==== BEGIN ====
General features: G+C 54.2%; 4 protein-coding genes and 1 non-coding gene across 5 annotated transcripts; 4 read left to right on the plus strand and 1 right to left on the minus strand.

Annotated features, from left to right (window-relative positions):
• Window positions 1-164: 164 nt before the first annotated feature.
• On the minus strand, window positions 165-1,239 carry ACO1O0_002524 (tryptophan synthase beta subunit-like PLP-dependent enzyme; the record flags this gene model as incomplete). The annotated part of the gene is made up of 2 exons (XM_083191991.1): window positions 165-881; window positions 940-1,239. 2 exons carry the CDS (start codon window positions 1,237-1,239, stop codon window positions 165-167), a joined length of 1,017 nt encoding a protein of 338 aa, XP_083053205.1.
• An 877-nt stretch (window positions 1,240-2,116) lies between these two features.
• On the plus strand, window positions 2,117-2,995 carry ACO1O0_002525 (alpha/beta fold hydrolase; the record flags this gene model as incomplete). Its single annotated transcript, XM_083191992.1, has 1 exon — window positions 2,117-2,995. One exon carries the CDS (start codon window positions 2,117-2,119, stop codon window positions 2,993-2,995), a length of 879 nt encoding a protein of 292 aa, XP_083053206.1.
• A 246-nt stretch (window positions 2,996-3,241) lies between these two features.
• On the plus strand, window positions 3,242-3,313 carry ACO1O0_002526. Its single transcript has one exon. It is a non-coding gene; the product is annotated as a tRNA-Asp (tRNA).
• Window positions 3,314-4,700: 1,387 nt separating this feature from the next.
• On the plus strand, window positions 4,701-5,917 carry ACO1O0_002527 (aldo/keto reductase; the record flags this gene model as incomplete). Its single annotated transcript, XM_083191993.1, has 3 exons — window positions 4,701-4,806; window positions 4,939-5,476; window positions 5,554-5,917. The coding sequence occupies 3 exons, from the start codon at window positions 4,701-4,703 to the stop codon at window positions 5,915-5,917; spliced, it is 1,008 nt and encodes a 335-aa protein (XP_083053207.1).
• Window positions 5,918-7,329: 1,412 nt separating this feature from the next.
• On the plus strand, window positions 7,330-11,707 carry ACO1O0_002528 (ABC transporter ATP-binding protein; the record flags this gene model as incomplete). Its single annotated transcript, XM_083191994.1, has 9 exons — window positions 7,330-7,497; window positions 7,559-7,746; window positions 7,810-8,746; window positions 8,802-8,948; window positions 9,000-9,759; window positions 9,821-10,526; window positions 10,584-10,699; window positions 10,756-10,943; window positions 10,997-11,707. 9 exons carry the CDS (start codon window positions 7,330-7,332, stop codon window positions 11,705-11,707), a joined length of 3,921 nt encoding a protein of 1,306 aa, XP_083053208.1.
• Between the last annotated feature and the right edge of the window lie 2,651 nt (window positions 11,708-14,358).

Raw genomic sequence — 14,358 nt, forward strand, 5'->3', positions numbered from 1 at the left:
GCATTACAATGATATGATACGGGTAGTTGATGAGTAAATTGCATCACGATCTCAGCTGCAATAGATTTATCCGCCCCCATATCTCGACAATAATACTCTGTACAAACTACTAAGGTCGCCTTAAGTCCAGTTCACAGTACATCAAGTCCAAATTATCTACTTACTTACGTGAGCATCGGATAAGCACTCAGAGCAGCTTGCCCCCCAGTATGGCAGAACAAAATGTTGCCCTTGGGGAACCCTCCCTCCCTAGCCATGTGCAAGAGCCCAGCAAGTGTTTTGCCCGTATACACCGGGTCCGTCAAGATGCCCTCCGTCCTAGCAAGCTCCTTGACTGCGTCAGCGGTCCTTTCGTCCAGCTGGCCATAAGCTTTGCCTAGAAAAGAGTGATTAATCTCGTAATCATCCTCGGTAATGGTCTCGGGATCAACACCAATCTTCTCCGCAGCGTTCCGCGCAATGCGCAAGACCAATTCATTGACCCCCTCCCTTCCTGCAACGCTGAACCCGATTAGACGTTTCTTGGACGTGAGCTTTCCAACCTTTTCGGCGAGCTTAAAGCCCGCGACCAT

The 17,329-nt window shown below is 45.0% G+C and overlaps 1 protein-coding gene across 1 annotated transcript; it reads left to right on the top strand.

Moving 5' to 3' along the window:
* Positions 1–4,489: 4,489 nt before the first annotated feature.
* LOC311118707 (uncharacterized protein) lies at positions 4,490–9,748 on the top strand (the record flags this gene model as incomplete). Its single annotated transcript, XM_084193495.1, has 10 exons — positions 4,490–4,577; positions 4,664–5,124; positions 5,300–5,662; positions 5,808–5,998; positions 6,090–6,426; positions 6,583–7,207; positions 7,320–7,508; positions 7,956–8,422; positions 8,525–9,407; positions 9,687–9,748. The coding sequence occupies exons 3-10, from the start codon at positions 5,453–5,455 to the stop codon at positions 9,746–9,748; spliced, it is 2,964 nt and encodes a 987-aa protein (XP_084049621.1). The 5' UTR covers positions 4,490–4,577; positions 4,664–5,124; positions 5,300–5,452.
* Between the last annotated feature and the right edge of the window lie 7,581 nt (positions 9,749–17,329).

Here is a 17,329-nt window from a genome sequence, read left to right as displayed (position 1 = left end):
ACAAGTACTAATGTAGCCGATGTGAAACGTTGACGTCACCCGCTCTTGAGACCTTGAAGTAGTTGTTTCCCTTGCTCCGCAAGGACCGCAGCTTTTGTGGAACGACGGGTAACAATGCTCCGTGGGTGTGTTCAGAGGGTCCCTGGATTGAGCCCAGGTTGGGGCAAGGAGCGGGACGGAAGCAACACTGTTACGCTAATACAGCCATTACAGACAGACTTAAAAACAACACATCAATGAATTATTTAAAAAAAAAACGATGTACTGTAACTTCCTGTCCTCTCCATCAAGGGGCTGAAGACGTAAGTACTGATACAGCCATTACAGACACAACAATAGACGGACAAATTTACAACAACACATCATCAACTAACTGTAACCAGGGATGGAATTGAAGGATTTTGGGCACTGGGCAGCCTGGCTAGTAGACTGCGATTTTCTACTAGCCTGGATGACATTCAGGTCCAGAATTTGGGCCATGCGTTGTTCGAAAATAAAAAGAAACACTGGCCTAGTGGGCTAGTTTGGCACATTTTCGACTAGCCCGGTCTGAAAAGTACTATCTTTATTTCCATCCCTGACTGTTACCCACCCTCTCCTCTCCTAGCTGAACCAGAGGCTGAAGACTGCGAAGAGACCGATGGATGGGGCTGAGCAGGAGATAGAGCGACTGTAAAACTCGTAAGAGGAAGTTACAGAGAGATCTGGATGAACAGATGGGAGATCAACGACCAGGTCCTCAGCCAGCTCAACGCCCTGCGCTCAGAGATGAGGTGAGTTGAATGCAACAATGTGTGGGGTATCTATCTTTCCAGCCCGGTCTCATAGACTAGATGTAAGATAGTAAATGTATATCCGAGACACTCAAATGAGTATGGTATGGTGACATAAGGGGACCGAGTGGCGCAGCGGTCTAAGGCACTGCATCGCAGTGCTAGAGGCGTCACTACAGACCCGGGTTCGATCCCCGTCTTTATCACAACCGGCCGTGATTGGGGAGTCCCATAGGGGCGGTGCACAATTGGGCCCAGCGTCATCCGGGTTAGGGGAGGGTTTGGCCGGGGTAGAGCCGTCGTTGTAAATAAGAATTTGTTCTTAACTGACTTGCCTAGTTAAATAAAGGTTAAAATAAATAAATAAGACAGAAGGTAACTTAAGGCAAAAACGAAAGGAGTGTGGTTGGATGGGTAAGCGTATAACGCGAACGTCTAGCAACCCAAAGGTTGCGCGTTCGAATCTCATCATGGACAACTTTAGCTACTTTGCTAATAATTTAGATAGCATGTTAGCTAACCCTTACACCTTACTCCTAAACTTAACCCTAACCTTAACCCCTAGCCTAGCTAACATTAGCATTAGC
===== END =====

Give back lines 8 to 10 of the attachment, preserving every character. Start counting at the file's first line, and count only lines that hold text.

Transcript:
• On the plus strand, window positions 3,242-3,313 carry ACO1O0_002526. Its single transcript has one exon. It is a non-coding gene; the product is annotated as a tRNA-Asp (tRNA).
• Window positions 3,314-4,700: 1,387 nt separating this feature from the next.
• On the plus strand, window positions 4,701-5,917 carry ACO1O0_002527 (aldo/keto reductase; the record flags this gene model as incomplete). Its single annotated transcript, XM_083191993.1, has 3 exons — window positions 4,701-4,806; window positions 4,939-5,476; window positions 5,554-5,917. The coding sequence occupies 3 exons, from the start codon at window positions 4,701-4,703 to the stop codon at window positions 5,915-5,917; spliced, it is 1,008 nt and encodes a 335-aa protein (XP_083053207.1).